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George Brown team wins CIOB Global Student Challenge competition

Angela Gismondi
George Brown team wins CIOB Global Student Challenge competition
GEORGE BROWN COLLEGE — The DGC Toronto team from George Brown College (GBC) has won the 2020 Chartered Institute of Building’s Global Student Challenge. The team, comprised of Jonathan Isenegger, Philip Jager, Kristopher Turnbull-Poulin and Maxim Sokolicz, are students at the Angelo DelZotto School of Construction Management at GBC.

The DGC Toronto team from George Brown College (GBC), winners of the seventh annual Chartered Institute of Building’s (CIOB) Global Student Challenge, said it took a different mentality to compete during a global pandemic.

“As a group, we worked well together via online video chats and collaborated well while we completed our online submissions,” the team said in an email to the Daily Commercial News.

“We had to complete our daily submissions while working around each of our work schedules. This required diligent time management skills, but with the help of our mentors, Andrew Gordon and Nick Lourenco, and the support from Professor Blago Blagoev at George Brown College we were able to submit on time and ultimately succeed in the competition.”

Team members Jonathan Isenegger, Philip Jager, Kristopher Turnbull-Poulin and Maxim Sokolicz are final-year students studying for the Honours Bachelor of Technology (Construction Management) at the Angelo DelZotto School of Construction Management at GBC.

The top six teams that qualify for the finals usually travel to the location of the CIOB’s annual Members Forum to compete, but due to the pandemic the competition was moved completely online.

“The one downfall was that we were unable to travel to Australia to meet and compete against the other teams,” said the team. “It would have been nice to discuss strategy and tactics with the other teams after the competition closed.”

Organized by CIOB U.K., the annual Global Student Challenge provides a realistic simulation where teams made up of three or four people act as a board of directors running their own construction company. Students use the MERIT simulation software to enter weekly bids on projects as they compete against teams from around the world. This is the third year in a row a GBC team has made it to the finals.

 

We made aggressive and calculated decisions that allowed us to capitalize on jobs in the final stages,

— DGC Toronto

George Brown College

 

“Competing with educational institutions located on all five continents, George Brown College has secured first place for the second time in three years on a truly global stage,” commented mentor Gordon of Gordon+Gordon Group. “This is a remarkable feat.”

DGC Toronto began preparing for the global competition in the fall of 2019, when they took part in a similar simulation delivered as part of Dr. Elmira NezamiFar’s Construction Business Management and Entrepreneurship course at GBC. The top two teams from the internal competition were selected to participate in the CIOB Challenge. The simulation included a pre-competition trial round in February that was not scored and allowed participants to experiment further with the software.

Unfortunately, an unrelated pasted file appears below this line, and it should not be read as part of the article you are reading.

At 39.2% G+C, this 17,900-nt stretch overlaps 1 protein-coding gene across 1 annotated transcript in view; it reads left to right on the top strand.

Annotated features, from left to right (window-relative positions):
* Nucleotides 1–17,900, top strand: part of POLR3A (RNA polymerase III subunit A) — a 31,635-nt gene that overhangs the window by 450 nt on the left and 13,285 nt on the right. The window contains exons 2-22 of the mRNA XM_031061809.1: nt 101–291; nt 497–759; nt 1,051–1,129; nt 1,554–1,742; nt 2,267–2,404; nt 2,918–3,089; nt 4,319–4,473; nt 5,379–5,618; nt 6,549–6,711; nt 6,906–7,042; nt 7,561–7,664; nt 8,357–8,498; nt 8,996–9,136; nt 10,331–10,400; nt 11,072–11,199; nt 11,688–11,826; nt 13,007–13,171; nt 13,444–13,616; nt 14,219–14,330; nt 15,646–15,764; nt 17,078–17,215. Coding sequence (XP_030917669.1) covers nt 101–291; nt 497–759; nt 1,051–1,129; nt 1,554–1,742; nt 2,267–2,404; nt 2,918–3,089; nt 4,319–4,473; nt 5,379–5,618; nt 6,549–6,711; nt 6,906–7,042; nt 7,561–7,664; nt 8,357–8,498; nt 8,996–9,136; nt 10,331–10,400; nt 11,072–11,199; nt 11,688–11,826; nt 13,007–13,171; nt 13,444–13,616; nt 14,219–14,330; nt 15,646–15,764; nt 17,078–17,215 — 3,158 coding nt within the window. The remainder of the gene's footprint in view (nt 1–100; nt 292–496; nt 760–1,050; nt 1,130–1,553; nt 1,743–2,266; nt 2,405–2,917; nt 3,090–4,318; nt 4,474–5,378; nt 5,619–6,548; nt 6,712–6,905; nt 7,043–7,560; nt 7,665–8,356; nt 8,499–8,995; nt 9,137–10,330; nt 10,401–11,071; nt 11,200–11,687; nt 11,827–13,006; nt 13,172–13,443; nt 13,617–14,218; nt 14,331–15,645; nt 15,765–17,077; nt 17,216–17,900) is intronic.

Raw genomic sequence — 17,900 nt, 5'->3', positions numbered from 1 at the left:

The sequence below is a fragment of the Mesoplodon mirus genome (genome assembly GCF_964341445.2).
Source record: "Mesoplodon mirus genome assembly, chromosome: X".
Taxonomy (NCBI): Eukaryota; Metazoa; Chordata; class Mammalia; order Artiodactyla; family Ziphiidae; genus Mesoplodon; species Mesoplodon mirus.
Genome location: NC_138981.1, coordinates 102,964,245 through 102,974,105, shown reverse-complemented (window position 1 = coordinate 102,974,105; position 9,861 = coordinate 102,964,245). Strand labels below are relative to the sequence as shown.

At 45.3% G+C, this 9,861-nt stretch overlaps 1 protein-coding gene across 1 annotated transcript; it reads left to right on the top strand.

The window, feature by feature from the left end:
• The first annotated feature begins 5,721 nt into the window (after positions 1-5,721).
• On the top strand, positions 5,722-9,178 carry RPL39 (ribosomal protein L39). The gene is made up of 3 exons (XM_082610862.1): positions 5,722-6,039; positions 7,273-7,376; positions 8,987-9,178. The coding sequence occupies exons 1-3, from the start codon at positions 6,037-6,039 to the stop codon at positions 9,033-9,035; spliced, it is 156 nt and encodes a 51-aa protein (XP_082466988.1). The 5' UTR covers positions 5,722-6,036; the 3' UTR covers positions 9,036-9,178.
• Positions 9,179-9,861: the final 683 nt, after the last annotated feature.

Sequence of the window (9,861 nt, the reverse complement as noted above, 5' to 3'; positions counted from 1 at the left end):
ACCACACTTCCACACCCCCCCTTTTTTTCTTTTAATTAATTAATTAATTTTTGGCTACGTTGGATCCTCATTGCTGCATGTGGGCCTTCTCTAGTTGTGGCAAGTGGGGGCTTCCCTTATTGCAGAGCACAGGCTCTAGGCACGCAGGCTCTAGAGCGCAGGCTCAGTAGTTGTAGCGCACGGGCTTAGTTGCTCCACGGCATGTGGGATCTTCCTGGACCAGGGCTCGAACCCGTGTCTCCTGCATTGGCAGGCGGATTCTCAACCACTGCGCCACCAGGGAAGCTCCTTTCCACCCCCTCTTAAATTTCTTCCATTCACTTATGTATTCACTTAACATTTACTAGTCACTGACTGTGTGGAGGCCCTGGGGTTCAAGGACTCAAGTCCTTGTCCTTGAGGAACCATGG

More than 50 international teams from universities all over the world entered this year’s Global Student Challenge. In March and April the DGC Toronto team competed against the teams, finishing second in the six qualifying rounds that determine the best performing competitors who are chosen to go to the finals.

“Entering the finals, we didn’t have a clear idea of what to expect,” the email states. “One of the biggest challenges of the finals was when the market opened and we were bidding competitively against other teams. This made it harder to win work as it was difficult to judge how other teams would price. It became a constant juggle between forward workload, capital base and balancing our workforce.”

The greatest strength of the team was its ability to work individually yet co-ordinate efficiently when pulling everything together, they added.

“We trust in each others’ individual abilities to make decisions and feed off of each others’ strengths when we discuss the decisions as a group.

“We maximized our company’s opportunities during the early rounds of the competition, which allowed us to grow rapidly and take on more work. We made aggressive and calculated decisions that allowed us to capitalize on jobs in the final stages, and therefore enabled us to balance our turnover and forward workload efficiently. This rapid early growth helped us get on top of the market faster and carried us to victory.”

Other finalists included CIOBNB — Chongqing University; Base Build — RMIT University; Skywalker Construction — Hong Kong Polytechnic University; Sang Neggala — Universitas Indonesia; and Glasgow Construction Corp. — Glasgow Caledonian University.

The winning team receives £2000 (just over C$3,000) in prize money, along with access to a unique mentoring program with industry leaders offering advice and guidance to support their professional development.

“This experience has provided us with an insight into the operations and management side of a large construction company,” the team noted. “It has changed our perspective on business and how we look at the decisions we make on a daily basis. This experience has provided us a new outlook on how we want to shape and mold our own careers, and we believe it demonstrates our true potential as young professionals entering the construction industry.”

Entry for the 2021 challenge will open later this year.

 

Follow the author on Twitter @DCN_Angela.

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